Young Guns of Tournament Poker

By Gerald Hanks | February 23, 2010

“The Kids Are Alright” or “Teenage Wasteland”?

In 1989, Phil Hellmuth set the record for the youngest winner of the World Series of Poker Main Event at the age of twenty-four. His record lasted for nineteen years, until Danish pro Peter Eastgate won the 2008 Main Event title at twenty-two years of age. Eastgate’s mark barely lasted twelve months when Joe Cada won the 2009 Main Event a week before he celebrated his twenty-second birthday.

While Cada holds the record for the WSOP Main Event (for now), he is still not the youngest player to win a major tournament. Many younger players take advantage of the opportunity to play in tournaments overseas, where the legal gambling age is eighteen. In September 2007, Annette Obrestad won the first World Series of Poker Europe Main Event the day before her nineteenth birthday and took home GBP 1 million. In December, Harrison Gimbel won the PokerStars Caribbean Adventure and earned US$2.2 million at the ripe old age of nineteen.

With the success of so many players who are barely old enough to legally drink their celebratory champagne, what does this say about many of the veterans and legends of the game? Has the game passed by the greats like TJ Cloutier and Doyle Brunson? Should the “young veterans” like Daniel Negreanu and Phil Ivey be though of as dinosaurs lumbering towards extinction at the hands of these youngsters? Or do these “old dogs” still have some new tricks?

In this piece, we’ll look at some of the advantages that these teens and twenty-somethings have over their elders, as well as some of the pitfalls that can come with their sudden success.

Go long or go home

Many major tournaments may last up to five days; the WSOP Main Event stretches for nearly two weeks. Each day, players sit at the table for up to sixteen hours, faced with life-or-death decisions on a constant basis. The level of physical and mental stamina required to stay alert for such long periods can be compared to that of a marathon runner. Younger bodies and brains are much better equipped to deal with the stresses involved in such a grueling contest.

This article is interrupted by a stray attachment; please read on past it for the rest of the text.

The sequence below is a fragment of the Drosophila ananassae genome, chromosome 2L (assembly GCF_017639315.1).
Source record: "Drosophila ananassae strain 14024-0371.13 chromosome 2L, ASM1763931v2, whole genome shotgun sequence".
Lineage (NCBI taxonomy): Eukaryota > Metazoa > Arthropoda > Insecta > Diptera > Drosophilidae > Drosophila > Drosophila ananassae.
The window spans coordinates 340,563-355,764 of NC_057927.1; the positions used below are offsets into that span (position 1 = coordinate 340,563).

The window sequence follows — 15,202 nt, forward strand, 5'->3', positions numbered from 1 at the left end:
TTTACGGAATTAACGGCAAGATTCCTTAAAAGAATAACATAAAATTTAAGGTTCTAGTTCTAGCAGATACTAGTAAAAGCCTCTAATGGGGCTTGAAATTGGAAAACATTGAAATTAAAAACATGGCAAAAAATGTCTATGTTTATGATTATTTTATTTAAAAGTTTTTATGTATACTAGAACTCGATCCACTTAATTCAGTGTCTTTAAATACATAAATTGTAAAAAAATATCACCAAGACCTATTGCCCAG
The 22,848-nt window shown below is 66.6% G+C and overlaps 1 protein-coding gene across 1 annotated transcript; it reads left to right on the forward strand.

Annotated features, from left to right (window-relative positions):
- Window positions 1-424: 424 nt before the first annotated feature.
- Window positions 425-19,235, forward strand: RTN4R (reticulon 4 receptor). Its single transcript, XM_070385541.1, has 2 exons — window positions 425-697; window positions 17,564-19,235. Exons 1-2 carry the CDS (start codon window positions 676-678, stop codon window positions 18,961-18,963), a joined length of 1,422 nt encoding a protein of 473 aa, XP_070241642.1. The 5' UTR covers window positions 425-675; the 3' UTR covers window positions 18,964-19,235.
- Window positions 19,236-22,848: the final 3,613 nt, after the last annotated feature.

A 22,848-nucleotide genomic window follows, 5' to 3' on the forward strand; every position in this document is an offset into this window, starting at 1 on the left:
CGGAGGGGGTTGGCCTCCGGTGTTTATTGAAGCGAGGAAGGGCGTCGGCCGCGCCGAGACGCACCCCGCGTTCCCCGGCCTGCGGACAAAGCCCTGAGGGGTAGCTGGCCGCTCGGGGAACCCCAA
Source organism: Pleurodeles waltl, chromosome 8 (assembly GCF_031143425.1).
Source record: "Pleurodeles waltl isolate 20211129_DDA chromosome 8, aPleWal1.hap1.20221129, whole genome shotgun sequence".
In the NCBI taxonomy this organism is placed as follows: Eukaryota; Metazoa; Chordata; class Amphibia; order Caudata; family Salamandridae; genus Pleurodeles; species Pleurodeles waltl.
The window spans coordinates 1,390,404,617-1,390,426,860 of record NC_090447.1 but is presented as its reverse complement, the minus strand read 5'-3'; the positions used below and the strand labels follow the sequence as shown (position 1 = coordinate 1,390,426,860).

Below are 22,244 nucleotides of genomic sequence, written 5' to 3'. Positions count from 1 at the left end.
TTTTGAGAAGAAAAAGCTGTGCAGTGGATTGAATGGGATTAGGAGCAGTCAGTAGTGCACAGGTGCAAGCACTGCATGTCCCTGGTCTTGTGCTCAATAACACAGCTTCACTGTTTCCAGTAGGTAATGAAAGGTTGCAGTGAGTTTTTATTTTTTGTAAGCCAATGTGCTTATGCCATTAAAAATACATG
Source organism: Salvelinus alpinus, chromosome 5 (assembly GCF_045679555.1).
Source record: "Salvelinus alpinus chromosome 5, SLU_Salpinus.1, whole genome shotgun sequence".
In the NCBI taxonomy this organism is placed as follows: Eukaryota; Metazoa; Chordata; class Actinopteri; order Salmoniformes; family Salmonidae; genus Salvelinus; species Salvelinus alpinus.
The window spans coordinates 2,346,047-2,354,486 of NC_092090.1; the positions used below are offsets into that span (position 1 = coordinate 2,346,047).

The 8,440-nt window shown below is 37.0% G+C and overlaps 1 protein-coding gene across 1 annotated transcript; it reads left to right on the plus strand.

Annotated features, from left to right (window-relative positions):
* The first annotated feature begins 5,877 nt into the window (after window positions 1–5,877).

Information Overload

The young poker player of today has so many more advantages of those of years past when it comes to information on the game. Instead of spending hundreds of hours and thousands of dollars learning the game by trial and error, players today have access to books, videos and websites that teach the finer points of many different varieties of poker.

Practice makes (nearly) perfect

One of the biggest contributing factors to the success of younger players is their access to online poker sites. With both tournaments and cash games available around the clock, many players get much of the practice they need before they ever darken the door of a live cardroom. Also, the ability to play multiple cash-game tables and tournaments simultaneously (with some online players reportedly playing as many as sixty tables at once) allows players to see numerous scenarios against different types of opponents in a much shorter time, shortening the game’s learning curve by several years.

No strings attached